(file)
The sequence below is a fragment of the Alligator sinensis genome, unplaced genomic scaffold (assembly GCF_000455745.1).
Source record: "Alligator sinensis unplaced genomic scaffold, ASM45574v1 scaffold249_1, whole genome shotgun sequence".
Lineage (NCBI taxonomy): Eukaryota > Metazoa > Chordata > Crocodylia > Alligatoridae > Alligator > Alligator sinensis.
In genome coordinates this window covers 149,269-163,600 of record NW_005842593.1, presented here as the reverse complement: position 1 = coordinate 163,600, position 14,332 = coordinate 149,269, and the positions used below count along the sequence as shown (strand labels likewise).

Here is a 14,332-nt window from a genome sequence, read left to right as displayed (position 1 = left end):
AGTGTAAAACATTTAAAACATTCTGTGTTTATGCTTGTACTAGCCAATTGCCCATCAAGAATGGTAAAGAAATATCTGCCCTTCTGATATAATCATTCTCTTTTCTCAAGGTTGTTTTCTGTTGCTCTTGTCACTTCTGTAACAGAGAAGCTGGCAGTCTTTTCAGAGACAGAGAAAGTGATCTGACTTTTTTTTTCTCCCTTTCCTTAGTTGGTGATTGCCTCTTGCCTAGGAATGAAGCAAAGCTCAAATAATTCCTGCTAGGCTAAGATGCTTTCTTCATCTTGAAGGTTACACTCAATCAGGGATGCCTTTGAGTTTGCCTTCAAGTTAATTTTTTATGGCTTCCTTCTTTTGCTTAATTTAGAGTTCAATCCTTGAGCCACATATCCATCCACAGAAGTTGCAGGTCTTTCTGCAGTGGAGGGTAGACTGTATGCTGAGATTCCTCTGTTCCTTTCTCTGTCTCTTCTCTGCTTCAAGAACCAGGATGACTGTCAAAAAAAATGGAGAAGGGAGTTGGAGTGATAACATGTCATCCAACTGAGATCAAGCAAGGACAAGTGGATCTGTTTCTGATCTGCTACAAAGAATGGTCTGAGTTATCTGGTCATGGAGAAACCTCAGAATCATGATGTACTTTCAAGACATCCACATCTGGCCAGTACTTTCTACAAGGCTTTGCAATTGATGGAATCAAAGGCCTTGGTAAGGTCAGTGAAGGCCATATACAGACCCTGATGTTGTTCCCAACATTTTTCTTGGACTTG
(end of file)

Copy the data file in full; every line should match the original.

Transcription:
The sequence below is a fragment of the Alligator sinensis genome, unplaced genomic scaffold (assembly GCF_000455745.1).
Source record: "Alligator sinensis unplaced genomic scaffold, ASM45574v1 scaffold249_1, whole genome shotgun sequence".
Lineage (NCBI taxonomy): Eukaryota > Metazoa > Chordata > Crocodylia > Alligatoridae > Alligator > Alligator sinensis.
In genome coordinates this window covers 149,269-163,600 of record NW_005842593.1, presented here as the reverse complement: position 1 = coordinate 163,600, position 14,332 = coordinate 149,269, and the positions used below count along the sequence as shown (strand labels likewise).

Here is a 14,332-nt window from a genome sequence, read left to right as displayed (position 1 = left end):
AGTGTAAAACATTTAAAACATTCTGTGTTTATGCTTGTACTAGCCAATTGCCCATCAAGAATGGTAAAGAAATATCTGCCCTTCTGATATAATCATTCTCTTTTCTCAAGGTTGTTTTCTGTTGCTCTTGTCACTTCTGTAACAGAGAAGCTGGCAGTCTTTTCAGAGACAGAGAAAGTGATCTGACTTTTTTTTTCTCCCTTTCCTTAGTTGGTGATTGCCTCTTGCCTAGGAATGAAGCAAAGCTCAAATAATTCCTGCTAGGCTAAGATGCTTTCTTCATCTTGAAGGTTACACTCAATCAGGGATGCCTTTGAGTTTGCCTTCAAGTTAATTTTTTATGGCTTCCTTCTTTTGCTTAATTTAGAGTTCAATCCTTGAGCCACATATCCATCCACAGAAGTTGCAGGTCTTTCTGCAGTGGAGGGTAGACTGTATGCTGAGATTCCTCTGTTCCTTTCTCTGTCTCTTCTCTGCTTCAAGAACCAGGATGACTGTCAAAAAAAATGGAGAAGGGAGTTGGAGTGATAACATGTCATCCAACTGAGATCAAGCAAGGACAAGTGGATCTGTTTCTGATCTGCTACAAAGAATGGTCTGAGTTATCTGGTCATGGAGAAACCTCAGAATCATGATGTACTTTCAAGACATCCACATCTGGCCAGTACTTTCTACAAGGCTTTGCAATTGATGGAATCAAAGGCCTTGGTAAGGTCAGTGAAGGCCATATACAGACCCTGATGTTGTTCCCAACATTTTTCTTGGACTTG